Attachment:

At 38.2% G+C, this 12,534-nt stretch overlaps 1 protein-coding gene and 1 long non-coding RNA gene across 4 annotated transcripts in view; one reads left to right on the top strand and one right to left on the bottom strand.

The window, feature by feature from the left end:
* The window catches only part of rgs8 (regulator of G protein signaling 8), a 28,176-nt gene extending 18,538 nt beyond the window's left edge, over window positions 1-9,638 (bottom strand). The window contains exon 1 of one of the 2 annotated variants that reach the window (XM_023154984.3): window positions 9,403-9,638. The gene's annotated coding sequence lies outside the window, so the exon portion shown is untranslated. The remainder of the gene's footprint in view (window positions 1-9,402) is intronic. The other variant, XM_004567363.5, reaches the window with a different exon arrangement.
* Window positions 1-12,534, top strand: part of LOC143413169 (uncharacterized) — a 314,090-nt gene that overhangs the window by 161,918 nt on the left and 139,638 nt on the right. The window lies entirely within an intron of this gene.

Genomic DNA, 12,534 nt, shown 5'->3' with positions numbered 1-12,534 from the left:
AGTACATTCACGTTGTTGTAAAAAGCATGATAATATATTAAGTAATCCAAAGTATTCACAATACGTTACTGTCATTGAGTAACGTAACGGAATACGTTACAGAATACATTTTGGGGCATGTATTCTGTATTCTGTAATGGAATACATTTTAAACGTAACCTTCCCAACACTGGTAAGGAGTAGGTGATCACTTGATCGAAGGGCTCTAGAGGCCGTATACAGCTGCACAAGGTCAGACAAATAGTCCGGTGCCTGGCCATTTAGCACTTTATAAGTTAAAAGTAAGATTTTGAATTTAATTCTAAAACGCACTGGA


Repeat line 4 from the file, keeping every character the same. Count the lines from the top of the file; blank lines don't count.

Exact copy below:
* Window positions 1-12,534, top strand: part of LOC143413169 (uncharacterized) — a 314,090-nt gene that overhangs the window by 161,918 nt on the left and 139,638 nt on the right. The window lies entirely within an intron of this gene.